Nutcracker

Choreography by Wayne Eagling, music by Tchaikovsky
English National Ballet
London Coliseum

Daria Klimentová and Vadim Muntagirov Credit: English National Ballet
English National Ballet's Nutcracker Credit: Annabel Moeller
English National Ballet's Nutcracker Credit: Annabel Moeller
English National Ballet's Nutcracker Credit: Annabel Moeller
English National Ballet's Nutcracker Credit: Caroline Holden

Here we are again, another year older, at English National Ballet’s seasonal Nutcracker in Wayne Eagling’s version’s fourth annual outing, Tamara Rojo’s second season as artistic director, and all is well.

Well, not quite, whilst my nine-year-old companion (his first Nutcracker ballet) and I are transported to a land of sugar plum and flower fairies, mirlitons, snowflakes, skaters, family Christmas Eve party entertainment, battles between mice and toys, and hot air balloons, at the Apollo theatre not far away a real drama was taking place.

London was snarled up, the weather was atrocious, many people were injured as Apollo’s theatre ceiling and balcony gave way. Inside the Coliseum the only drama was Clara’s naughty brother Freddie breaking her Nutcracker doll and teasing her with a mouse. And her pre-pubescent dream of mice and men.

Oh, and over-excited little girls projectile vomiting ice-cream millimetres from our seats. Not enough to distract from performers at the top of their game. The music, conducted by guest conductor Nigel Gaynor, tingled the skin, and Tchaikovsky’s new discovery, the celesta in Paris in 1891, made us believe in fairies and handsome princes.

The highlight for me was the grand pas de deux, the apotheosis in the second half, lead principals Vadim Muntagirov and Daria Klimentová’s long-established partnership making my heart skip a beat, as my companion phrased it. He was right.

A warm and secure rapport between them, together they are unbeatable, in their solo displays they are astounding, pitch and foot perfect. How much longer Klimentová will be dancing (hard to believe there is almost a twenty-year age gap between them) is a moot question, but on tonight’s performance she is a very young soul.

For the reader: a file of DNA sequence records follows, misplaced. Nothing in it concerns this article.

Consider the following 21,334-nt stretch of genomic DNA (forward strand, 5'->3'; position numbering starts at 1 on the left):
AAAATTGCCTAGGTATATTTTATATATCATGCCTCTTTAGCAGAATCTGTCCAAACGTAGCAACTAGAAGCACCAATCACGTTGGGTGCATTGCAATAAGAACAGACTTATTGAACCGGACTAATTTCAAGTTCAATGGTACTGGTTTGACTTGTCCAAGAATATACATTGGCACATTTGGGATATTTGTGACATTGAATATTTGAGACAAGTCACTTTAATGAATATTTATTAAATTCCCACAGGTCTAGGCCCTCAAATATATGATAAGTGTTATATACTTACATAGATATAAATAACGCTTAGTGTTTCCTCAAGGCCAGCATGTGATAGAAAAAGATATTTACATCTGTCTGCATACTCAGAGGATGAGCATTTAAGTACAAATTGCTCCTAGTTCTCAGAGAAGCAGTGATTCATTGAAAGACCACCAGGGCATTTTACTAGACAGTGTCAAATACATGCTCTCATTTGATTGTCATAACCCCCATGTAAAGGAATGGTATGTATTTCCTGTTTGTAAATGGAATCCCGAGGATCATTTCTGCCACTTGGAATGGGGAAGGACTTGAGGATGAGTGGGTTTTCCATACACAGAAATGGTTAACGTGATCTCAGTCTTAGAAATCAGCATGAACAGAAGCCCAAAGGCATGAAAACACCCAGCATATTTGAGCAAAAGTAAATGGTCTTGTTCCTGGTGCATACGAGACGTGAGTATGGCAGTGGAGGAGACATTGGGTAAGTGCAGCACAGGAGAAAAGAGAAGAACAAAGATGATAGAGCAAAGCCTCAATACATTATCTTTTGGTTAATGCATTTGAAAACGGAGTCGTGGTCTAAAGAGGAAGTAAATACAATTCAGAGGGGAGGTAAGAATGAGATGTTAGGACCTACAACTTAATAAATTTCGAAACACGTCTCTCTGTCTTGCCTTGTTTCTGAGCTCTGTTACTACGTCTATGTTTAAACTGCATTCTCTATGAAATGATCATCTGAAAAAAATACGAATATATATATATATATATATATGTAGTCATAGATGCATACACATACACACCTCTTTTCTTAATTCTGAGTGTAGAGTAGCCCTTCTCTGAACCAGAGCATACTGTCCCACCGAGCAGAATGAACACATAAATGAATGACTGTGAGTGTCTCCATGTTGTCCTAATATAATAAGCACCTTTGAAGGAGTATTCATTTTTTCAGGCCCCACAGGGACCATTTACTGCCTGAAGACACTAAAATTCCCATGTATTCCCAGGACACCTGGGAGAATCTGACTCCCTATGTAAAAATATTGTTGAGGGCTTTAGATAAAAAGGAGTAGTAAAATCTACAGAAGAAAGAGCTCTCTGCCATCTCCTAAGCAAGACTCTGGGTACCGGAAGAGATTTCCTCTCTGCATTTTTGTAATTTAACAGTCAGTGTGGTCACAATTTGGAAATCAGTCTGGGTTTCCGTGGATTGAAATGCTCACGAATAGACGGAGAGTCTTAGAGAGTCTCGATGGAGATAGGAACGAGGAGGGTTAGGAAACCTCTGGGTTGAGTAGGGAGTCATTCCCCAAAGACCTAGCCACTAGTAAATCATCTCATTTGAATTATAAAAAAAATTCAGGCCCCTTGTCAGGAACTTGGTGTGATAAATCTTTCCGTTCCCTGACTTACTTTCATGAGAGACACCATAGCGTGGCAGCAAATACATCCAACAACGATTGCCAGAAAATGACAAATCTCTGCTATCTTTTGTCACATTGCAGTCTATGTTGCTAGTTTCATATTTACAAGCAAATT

Vadim Muntagirov’s gentle attentiveness and wonderful partnering masks a steely technique. A prince amongst dancers, he must be the English National Ballet’s pride and joy. Injuries notwithstanding (heaven forbid), he will be giving us pleasure for many a year yet. I tell my guest to remember them well—he has seen the very best.

But what is that to him… He prefers the first half—of skaters outside the grand house, the warm reception inside, the presents, and the ball for the whole family, grandmother (an unrecognizable Tamarin Stott) and grandfather (Michael Coleman) joining in the dance.

And the children’s dances delight him, too. Students from the Tring Park School for the Performing Arts must be congratulated on wonderfully focused performances: Micaela Infante a self-possessed young Clara, Matthew Cotton for fine acting skills as Freddie.

Young and old—the evening is for all the family, drawing them together, no one excluded. I remember Michael Coleman with great fondness in his favourite role as the husband in Jerome Robbins’s The Concert at the Royal Opera House. And many more—he was a lovely Mercutio, too.

Memories of times past—seemingly better than the present—the Nutcracker ballet’s first half enchants the younger members of the audience with its Edwardian bourgeois cosiness, with a very grand Saint Nicholas handing out gifts to good children.

Something for the girls. Something for the boys—sword fights with large mice (an ingenious mouse trap catapult), and a boy’s own adventure. I’m referring to an older Freddie, captured in Clara’s dream by an Arabian Nights potentate with whip and harem. A veil had better be drawn over that.

Grown-ups will take pleasure in the superlative dancing: Ksenia Ovsyanick as a Fragonard Mirliton, Lead Snowflake, and Clara’s big sister Louise; Lauretta Summerscales as lead Snowflake, and lead Flower in the Waltz of the Flowers; Junor Souza as the masked Nutcracker and James Streeter as the Mouse King.

Yonah Acosta excels in the Spanish dance, Shiori Kase in the Chinese, and Ken Saruhashi is a spectacular leaping Russian.

Fabian Reimar is a charming Drosselmeyer, who creates the magic, sends Clara on her Freudian wish fulfillment journey—the Nutcracker is one minute in his mask, a toy come to life, the next a handsome Prince who bears a resemblance to his Nephew. The constant switching of dancer could be perplexing, but we managed to keep up.

The company is on top form. Lucky Micaela Infante having Vadim Muntagirov briefly all to herself. Now that is what I call a real Christmas treat for a budding ballerina. Experience handed on, as in ballet, so in life.

Reviewer: Vera Liber